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Immunization Focus - the GAVI quarterly

BRIEFING - May 2000

En Français

Under pressure: busy health workers’ jobs would be simplified with combination vaccines

The right combination

Vaccines that immunize against several diseases at once have obvious advantages. But how many are available for use in developing countries? Lisa Jacobs finds out

THE more diseases an immunization programme can prevent, the better: few health officials would argue with that. But every addition of a separate new antigen into a vaccination schedule requires another shot, another needle and syringe, and extra disposal costs. And, just as important, the extra responsibility on over-burdened health systems may also increase the risks of unsafe injections.

In light of this, the GAVI Board made the decision that – for those eligible countries that seek to introduce vaccines against hepatitis B and/or Haemophilus influenzae type b (Hib) – the vaccines purchased by the Vaccine Fund for Children’s Vaccines should be combination vaccines. However, there are comparatively few of these combinations available.

The most widely used combination in developing countries is the vaccine against diphtheria, tetanus and pertussis, known as DTP*.

Because of its widespread use, ease of administration, and three-dose schedule given in infancy, it has become the foundation of routine immunization coverage. DTP has also become the foundation upon which many of the existing combinations have been built, including those relevant to GAVI:

  • Glaxo Smithkline (formerly Smithkline Beecham) has combined DTP with hepatitis B in a four-antigen (tetravalent) vaccine;
  • Aventis Pasteur (formerly Pasteur Mérieux Connaught) has combined DTP with Hib;
  • Glaxo Smithkline has combined DTP with both hepatitis B and Hib. This is actually a combination of tetravalent DTP-hepatitis B and freeze-dried Hib that needs to be mixed by the health worker at the time of injection.
  • No combination vaccines currently incorporate yellow fever. This is likely to remain a single-antigen vaccine.

Part of the reason why the list is so short is that many high-income countries are not interested in buying vaccines that contain whole-cell pertussis, preferring instead the acellular pertussis (DTaP), despite its higher price. This reduces the incentive for companies to develop combinations containing the whole-cell preparation.

A full load: every vaccine must be transported and kept cold; more separate antigens would strain the system

Some in the public health community worry that, because of the comparative lack of competition, combination vaccines will never be as affordable as single-antigen vaccines. On the face of it, the combination vaccines do look more expensive: for example, DTP combined with hepatitis B may cost up to US$1.07 per dose, including the cost of an autodestruct syringe, while DTP and hepatitis B can be given separately for US$0.80, including the cost of two autodestruct syringes.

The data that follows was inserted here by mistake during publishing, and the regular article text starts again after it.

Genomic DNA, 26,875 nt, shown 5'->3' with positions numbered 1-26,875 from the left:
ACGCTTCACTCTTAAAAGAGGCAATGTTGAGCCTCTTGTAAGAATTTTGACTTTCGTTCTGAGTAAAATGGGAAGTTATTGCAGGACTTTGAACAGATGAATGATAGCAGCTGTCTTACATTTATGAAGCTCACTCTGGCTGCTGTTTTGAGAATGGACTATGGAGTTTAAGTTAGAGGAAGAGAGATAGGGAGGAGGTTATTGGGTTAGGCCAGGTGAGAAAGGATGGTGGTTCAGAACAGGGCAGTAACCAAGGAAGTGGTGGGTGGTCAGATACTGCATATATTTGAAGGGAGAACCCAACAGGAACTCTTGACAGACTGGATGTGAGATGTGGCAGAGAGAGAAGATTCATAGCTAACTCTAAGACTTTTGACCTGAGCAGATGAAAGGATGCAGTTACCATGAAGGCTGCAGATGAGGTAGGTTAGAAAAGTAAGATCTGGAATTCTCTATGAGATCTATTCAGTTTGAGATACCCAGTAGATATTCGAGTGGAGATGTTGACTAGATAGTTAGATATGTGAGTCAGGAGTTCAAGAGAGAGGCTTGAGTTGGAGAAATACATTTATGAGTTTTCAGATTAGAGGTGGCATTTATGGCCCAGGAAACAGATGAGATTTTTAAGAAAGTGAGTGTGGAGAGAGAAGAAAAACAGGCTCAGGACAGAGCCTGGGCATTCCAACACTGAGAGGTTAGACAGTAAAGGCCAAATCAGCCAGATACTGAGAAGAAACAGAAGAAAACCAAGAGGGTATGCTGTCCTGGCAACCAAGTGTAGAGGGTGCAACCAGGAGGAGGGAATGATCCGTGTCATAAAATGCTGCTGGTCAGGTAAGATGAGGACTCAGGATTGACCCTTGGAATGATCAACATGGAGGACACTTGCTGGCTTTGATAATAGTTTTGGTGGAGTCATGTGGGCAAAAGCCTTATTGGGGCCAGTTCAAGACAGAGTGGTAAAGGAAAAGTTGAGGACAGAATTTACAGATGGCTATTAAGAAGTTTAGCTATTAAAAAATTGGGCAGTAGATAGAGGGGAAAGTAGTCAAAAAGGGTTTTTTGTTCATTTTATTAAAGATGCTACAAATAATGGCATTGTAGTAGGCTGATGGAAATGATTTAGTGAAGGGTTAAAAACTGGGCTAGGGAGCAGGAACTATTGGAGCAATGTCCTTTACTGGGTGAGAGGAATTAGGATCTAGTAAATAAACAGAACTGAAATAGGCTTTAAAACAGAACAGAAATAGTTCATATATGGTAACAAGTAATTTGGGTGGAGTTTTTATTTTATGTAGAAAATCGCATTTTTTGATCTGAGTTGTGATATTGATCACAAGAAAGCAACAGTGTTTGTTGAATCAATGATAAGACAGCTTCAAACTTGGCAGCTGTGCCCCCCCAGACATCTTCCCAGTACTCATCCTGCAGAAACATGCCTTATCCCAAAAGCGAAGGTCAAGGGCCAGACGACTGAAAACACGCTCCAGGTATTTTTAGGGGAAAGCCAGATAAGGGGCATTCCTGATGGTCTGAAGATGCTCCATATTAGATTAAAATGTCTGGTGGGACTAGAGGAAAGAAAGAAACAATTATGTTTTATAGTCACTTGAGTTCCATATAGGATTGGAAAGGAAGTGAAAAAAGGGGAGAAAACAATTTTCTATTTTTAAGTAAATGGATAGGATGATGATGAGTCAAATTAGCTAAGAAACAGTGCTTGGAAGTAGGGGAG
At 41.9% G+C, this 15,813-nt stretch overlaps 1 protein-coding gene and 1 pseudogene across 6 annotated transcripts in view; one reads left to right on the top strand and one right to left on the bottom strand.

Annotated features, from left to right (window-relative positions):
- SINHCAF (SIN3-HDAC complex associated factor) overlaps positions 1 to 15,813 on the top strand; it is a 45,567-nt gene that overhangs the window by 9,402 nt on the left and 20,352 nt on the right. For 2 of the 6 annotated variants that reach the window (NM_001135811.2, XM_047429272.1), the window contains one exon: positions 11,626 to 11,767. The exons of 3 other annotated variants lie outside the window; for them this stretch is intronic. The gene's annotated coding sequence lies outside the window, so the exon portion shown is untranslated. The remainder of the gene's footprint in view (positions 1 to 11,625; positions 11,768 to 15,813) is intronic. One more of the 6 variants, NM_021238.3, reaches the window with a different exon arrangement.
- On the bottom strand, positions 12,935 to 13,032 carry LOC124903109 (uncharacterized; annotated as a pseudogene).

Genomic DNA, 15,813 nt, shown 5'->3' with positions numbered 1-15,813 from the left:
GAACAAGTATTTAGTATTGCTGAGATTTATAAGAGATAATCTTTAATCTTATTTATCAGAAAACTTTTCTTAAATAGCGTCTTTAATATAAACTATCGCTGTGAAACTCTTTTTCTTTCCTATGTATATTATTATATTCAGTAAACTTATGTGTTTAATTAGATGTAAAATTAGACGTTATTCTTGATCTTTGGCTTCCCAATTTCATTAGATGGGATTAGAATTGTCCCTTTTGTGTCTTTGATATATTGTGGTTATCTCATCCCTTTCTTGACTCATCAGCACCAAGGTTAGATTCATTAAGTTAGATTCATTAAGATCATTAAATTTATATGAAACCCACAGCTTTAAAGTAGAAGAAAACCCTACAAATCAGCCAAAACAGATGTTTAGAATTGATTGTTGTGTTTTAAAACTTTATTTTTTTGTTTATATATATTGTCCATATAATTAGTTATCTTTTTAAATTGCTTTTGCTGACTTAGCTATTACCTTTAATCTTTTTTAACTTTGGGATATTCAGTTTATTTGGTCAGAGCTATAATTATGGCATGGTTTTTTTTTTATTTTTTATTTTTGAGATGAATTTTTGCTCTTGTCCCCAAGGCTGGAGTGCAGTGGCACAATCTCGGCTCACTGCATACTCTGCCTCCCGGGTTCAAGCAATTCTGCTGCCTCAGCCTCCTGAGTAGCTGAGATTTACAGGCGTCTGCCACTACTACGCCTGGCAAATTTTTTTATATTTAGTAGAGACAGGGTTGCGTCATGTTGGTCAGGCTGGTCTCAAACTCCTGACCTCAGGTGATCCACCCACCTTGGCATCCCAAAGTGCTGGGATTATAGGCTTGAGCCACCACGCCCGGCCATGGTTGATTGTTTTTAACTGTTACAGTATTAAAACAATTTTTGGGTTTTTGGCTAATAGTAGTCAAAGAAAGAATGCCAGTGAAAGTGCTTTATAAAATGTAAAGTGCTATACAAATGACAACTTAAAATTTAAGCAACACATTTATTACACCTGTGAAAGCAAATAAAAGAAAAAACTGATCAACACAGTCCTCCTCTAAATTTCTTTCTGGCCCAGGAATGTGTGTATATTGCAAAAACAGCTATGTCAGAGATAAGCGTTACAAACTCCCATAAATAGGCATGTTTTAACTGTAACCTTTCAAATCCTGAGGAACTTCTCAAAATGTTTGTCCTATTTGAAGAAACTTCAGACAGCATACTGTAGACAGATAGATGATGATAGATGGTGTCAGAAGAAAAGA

But these concerns about cost are dismissed by Steven Jarrett, procurement manager for UNICEF, which supplies many developing countries with vaccines and injection materials.

"My calculation is that when you take all costs into account – logistics, labour, compliance issues and the risk of unsafe injections – combination vaccines are definitely not more expensive than individual antigens," he says.

Furthermore, as more of these vaccines are purchased for the developing-world market, prices could drop. There are precedents: when it was first introduced, Hepatitis B cost US$25 per dose; now it is well under US$1. And as recently as 1998, Latin American countries were purchasing Hib vaccine directly from manufacturers for as much US$8.50 per dose. Now the Pan American Health Organization is able to offer the vaccine to its member states for US$3.00 per dose, according to estimates for the year 2000. As demand for these new and under-used vaccines increases, more companies may enter the market.

The process may take some time, however. Combining existing antigens is not a simple development, but poses complex technical and clinical challenges, since the combined product has to demonstrate equivalent safety and immunogenicity. New combination vaccines must undergo extensive clinical trials to ascertain whether the different components, including the individual antigens, stabilizers and preservatives, have had negative effects on efficacy. The regulatory process alone can take three to five years, and adds to vaccine’s cost.

"There is no way to avoid combination vaccines in the future and we should be prepared to have more and more of them," says Jacques-François Martin, CEO of Parteurop. "But making things easier also makes things more complicated. A company that holds the market position today could lose everything tomorrow if it does not include a particular antigen in its combinations. Market forces will no longer be able to dictate future vaccine needs. We will have to agree on certain orientations today in order to provide the world with vaccines they can use in the future."

*Two versions of DTP are available: the ’whole-cell’ pertussis and ’acellular’ pertussis (DTaP), approved for use because of minor side effects that can occur with whole-cell pertussis.

Lisa Jacobs is Communications Officer for the GAVI Secretariat

Immunization Focus May 2000 - Contents

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